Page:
Tamil Nadu govt allows Irula members to catch snakes for venom extraction

The venom will be preserved and used for antidote preparation. After a few extractions, snakes will be released back into the wild as per the wildlife protocols, sources added.
Tamil Nadu govt allows Irula members to catch snakes for venom extraction
An Irula member

Tamil Nadu government has permitted the Irula community people to catch snakes, after obtaining necessary permission from the local wildlife officials.

The issue has been a long-pending demand from the Irula community spread over districts like The Nilgiris, Tiruvallur, Chengalpet, Krishnagiri and Trichy. But going by precedence, the state forest department has permitted the Mamallapuram Irula Co-operative Society, which has more than 400 members, to extract venom.

It’s extracted through specialised standard procedures in coordination with Irula societies that are monitored by the state foresters. “There are Irula societies and groups in Chengalpet and The Nilgiris, but permission for venom extraction is given only to the Mamallapuram society,” sources said.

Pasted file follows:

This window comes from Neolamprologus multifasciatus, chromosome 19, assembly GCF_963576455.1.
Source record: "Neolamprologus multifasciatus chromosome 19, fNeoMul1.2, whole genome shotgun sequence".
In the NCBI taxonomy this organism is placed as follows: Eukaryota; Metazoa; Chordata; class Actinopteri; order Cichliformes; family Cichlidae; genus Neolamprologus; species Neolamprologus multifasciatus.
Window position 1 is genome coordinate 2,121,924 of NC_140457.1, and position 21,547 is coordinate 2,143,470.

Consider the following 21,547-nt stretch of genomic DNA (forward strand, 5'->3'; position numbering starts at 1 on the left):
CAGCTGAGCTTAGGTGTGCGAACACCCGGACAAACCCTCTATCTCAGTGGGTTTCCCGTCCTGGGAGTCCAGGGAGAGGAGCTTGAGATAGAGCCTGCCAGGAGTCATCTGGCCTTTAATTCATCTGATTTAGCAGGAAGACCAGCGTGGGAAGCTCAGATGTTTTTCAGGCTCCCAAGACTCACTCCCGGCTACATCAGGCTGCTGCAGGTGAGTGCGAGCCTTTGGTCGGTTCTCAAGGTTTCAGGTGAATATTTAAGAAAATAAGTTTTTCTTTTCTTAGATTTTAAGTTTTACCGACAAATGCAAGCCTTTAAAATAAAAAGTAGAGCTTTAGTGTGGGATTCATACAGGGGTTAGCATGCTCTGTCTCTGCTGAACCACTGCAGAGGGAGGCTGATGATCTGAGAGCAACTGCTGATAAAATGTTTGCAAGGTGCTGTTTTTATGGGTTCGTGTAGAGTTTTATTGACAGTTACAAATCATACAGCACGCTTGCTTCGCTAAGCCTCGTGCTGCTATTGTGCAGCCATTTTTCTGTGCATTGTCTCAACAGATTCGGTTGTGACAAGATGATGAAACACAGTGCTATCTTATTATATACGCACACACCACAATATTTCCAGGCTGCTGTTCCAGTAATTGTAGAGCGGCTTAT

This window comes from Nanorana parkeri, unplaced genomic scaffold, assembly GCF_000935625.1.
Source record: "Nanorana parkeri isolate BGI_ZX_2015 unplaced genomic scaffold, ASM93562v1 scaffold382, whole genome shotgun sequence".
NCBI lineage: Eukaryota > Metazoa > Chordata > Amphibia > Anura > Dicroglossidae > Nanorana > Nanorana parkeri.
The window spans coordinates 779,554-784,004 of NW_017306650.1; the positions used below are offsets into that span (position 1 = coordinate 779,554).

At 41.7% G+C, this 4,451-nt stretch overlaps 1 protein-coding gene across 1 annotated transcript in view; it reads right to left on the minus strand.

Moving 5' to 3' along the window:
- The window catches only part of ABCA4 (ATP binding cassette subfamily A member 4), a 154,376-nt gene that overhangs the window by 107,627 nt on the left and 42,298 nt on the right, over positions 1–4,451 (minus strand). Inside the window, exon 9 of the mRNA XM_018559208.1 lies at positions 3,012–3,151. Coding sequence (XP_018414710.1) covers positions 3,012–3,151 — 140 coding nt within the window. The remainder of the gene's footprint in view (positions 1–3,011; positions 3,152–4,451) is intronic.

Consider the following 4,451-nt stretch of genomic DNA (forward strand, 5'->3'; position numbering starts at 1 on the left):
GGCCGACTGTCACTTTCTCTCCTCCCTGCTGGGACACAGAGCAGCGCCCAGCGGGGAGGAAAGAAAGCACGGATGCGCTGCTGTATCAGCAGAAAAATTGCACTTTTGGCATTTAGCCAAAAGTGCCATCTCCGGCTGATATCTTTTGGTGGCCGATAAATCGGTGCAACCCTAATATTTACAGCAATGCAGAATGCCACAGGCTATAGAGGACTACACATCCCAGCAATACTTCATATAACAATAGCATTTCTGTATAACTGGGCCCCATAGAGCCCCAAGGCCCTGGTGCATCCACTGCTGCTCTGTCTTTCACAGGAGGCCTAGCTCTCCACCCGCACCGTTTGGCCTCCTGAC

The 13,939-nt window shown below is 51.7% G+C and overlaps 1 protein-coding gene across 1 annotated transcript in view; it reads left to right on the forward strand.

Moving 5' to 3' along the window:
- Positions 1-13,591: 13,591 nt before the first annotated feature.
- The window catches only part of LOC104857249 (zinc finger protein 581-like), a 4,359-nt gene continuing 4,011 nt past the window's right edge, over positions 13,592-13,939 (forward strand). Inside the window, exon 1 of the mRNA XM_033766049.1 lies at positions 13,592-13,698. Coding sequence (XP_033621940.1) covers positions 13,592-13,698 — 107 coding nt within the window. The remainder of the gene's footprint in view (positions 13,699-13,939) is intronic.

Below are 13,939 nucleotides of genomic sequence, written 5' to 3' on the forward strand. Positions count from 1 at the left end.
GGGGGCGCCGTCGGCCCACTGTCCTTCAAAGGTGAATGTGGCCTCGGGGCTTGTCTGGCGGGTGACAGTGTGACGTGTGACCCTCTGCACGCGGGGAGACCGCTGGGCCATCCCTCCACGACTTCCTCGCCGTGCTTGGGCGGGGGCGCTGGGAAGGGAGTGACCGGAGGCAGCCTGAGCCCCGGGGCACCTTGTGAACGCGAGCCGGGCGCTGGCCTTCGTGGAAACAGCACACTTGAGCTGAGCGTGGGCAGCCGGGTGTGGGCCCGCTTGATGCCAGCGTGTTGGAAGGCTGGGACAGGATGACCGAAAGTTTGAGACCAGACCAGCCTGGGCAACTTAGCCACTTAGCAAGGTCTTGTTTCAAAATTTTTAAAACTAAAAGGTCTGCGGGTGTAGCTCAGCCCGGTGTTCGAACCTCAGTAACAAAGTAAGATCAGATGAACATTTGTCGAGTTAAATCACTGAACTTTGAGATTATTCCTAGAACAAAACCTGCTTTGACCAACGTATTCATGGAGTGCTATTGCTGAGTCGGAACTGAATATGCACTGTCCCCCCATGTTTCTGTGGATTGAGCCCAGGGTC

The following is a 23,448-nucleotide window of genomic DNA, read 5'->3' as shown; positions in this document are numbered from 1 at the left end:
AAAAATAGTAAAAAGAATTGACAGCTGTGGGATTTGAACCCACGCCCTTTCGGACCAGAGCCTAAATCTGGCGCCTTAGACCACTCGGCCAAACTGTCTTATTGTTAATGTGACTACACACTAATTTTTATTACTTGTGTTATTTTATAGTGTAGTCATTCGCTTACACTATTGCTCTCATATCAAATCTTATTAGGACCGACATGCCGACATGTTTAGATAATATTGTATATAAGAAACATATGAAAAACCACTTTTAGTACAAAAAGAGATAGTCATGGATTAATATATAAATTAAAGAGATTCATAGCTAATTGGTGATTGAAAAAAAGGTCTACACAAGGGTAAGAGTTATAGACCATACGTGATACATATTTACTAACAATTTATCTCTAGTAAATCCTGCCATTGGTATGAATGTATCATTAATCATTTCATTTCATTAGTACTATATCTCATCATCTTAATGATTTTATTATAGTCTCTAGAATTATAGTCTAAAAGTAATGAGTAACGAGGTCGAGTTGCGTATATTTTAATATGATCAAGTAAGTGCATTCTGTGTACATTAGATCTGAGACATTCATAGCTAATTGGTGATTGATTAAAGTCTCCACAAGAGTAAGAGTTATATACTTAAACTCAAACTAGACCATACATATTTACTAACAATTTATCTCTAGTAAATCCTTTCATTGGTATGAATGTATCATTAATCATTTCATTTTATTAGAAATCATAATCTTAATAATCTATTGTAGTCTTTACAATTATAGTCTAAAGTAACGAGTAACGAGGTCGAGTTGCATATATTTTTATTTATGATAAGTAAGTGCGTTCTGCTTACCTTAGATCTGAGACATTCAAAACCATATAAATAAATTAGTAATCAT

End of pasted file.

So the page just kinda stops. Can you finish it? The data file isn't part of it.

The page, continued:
The general practice is that the remuneration provided for snake catchers will be based on the weight and venom extracted from the venomous snakes. “Cobra, Russels Viper, Saw Scaled Viper and Common Krait are the common reptiles used for venom extraction,” they added.

The venom will be preserved and used for antidote preparation. After a few extractions, snakes will be released back into the wild as per the wildlife protocols, sources added.

Tamil Nadu is a home for major venous snakes spread over TN and Krishnagiri. “Sathyamangalam areas support a large population of Python, Cobra and Krait,” wildlife sources said.

“Earlier, the snake transit permits were given for Chennai Snake Park to conduct awareness demonstrations for school children, but this practice was given up. The state should also re-consider this decision, as such workshops will create more awareness among kids about the role of snakes in conservation,” said wildlife conservationist A Kumaraguru, Biodiversity Conservation Foundation, Trichy. “They help in agriculture by preying on rats, and also fight zoonotic infections like leptospirosis.”

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